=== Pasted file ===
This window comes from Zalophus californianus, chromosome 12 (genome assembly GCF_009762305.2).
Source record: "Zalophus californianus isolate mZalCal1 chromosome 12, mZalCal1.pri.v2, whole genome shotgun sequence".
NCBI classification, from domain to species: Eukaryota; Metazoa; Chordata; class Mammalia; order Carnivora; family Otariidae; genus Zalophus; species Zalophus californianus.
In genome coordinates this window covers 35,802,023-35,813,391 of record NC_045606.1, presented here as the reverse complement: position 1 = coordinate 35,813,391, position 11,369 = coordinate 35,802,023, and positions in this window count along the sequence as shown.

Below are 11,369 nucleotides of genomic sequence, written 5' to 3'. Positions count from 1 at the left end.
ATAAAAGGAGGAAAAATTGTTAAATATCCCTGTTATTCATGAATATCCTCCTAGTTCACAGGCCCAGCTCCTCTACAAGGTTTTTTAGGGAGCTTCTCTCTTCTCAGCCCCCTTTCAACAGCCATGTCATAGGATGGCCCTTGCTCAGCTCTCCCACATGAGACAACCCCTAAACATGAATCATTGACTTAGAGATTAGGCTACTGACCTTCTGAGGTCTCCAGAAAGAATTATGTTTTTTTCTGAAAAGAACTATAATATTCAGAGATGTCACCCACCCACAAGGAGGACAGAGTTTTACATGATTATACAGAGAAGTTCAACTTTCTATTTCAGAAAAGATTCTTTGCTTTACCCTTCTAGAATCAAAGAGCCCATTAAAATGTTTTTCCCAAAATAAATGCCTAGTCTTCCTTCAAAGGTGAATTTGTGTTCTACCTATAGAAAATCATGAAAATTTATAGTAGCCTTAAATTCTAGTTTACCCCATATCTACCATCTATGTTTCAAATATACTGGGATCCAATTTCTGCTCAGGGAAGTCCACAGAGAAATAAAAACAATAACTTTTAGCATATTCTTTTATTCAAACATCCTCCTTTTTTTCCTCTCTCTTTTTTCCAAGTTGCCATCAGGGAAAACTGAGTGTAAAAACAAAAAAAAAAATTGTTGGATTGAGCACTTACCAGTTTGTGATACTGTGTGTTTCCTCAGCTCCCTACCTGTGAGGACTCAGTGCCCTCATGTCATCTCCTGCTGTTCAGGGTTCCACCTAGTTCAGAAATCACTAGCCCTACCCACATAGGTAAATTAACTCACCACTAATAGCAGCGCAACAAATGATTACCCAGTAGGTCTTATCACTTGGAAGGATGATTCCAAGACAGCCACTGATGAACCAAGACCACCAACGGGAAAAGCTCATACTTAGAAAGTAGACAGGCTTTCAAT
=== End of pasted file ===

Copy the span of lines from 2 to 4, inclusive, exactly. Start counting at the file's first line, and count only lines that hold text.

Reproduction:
Source record: "Zalophus californianus isolate mZalCal1 chromosome 12, mZalCal1.pri.v2, whole genome shotgun sequence".
NCBI classification, from domain to species: Eukaryota; Metazoa; Chordata; class Mammalia; order Carnivora; family Otariidae; genus Zalophus; species Zalophus californianus.
In genome coordinates this window covers 35,802,023-35,813,391 of record NC_045606.1, presented here as the reverse complement: position 1 = coordinate 35,813,391, position 11,369 = coordinate 35,802,023, and positions in this window count along the sequence as shown.